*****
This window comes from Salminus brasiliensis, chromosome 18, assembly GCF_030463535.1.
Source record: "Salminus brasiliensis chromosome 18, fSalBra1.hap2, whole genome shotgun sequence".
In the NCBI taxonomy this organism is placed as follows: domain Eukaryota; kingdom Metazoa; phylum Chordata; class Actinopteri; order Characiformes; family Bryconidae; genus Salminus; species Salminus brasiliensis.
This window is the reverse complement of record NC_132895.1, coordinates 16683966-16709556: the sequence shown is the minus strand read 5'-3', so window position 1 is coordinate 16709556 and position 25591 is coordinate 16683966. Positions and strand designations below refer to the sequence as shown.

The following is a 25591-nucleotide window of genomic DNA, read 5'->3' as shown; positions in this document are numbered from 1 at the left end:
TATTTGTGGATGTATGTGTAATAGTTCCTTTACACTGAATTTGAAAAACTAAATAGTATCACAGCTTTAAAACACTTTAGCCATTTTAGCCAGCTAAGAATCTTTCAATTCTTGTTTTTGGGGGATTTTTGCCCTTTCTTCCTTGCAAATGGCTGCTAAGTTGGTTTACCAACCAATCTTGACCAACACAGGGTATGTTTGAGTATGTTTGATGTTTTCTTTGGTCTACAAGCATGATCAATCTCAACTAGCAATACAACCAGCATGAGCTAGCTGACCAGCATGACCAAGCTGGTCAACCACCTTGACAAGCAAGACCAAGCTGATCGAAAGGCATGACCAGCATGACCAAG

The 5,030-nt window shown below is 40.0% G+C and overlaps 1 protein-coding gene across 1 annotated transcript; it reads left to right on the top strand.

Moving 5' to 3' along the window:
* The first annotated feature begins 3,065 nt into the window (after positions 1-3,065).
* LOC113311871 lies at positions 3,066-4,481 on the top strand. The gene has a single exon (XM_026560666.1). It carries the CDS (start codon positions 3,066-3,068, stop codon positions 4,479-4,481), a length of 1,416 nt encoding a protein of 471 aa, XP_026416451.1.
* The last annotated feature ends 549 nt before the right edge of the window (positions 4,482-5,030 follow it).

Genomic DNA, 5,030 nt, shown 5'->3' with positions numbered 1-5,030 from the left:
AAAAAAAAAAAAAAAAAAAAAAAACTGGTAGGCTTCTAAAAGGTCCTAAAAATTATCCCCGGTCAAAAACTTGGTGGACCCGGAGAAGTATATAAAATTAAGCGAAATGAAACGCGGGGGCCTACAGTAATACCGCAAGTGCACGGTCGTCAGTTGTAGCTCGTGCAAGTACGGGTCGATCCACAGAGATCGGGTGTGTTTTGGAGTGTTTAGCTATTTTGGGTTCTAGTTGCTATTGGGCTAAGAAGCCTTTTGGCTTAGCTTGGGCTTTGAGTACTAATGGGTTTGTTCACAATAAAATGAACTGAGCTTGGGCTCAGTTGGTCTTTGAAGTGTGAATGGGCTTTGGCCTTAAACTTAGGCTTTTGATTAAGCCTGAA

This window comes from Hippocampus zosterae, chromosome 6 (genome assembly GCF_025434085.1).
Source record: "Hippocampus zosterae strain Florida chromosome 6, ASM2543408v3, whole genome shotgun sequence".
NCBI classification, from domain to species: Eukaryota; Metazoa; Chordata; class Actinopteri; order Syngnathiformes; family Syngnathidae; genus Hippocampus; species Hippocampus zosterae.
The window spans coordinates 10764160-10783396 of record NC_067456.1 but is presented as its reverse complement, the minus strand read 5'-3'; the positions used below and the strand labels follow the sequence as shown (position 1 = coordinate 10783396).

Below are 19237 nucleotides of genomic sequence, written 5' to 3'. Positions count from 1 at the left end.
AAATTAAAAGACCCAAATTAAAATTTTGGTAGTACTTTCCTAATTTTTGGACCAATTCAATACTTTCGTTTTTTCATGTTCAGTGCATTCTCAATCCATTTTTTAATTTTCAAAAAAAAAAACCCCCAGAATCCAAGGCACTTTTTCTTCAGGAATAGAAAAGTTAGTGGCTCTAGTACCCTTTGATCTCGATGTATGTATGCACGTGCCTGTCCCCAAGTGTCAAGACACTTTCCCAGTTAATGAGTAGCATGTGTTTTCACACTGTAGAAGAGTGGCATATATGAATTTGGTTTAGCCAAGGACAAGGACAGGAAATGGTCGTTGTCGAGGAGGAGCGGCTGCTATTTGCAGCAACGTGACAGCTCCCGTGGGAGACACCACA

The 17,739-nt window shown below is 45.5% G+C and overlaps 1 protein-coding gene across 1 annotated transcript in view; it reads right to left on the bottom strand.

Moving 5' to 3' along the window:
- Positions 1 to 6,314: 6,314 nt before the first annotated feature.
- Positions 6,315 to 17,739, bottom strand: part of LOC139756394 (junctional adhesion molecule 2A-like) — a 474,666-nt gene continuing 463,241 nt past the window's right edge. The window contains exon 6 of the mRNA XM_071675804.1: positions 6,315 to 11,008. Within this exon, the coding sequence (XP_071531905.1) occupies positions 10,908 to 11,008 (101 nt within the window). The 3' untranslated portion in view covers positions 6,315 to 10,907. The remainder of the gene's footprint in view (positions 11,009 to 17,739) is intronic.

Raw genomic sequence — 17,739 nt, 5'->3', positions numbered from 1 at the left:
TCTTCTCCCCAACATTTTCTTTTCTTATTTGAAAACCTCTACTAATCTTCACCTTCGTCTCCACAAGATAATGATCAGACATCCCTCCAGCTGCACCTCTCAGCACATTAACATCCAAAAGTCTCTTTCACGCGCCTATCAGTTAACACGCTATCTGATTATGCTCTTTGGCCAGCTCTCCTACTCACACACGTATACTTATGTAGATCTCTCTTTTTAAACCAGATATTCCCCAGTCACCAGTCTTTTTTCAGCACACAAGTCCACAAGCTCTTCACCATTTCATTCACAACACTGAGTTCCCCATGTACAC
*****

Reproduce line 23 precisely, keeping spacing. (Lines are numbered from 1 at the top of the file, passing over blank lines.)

- Positions 6,315 to 17,739, bottom strand: part of LOC139756394 (junctional adhesion molecule 2A-like) — a 474,666-nt gene continuing 463,241 nt past the window's right edge. The window contains exon 6 of the mRNA XM_071675804.1: positions 6,315 to 11,008. Within this exon, the coding sequence (XP_071531905.1) occupies positions 10,908 to 11,008 (101 nt within the window). The 3' untranslated portion in view covers positions 6,315 to 10,907. The remainder of the gene's footprint in view (positions 11,009 to 17,739) is intronic.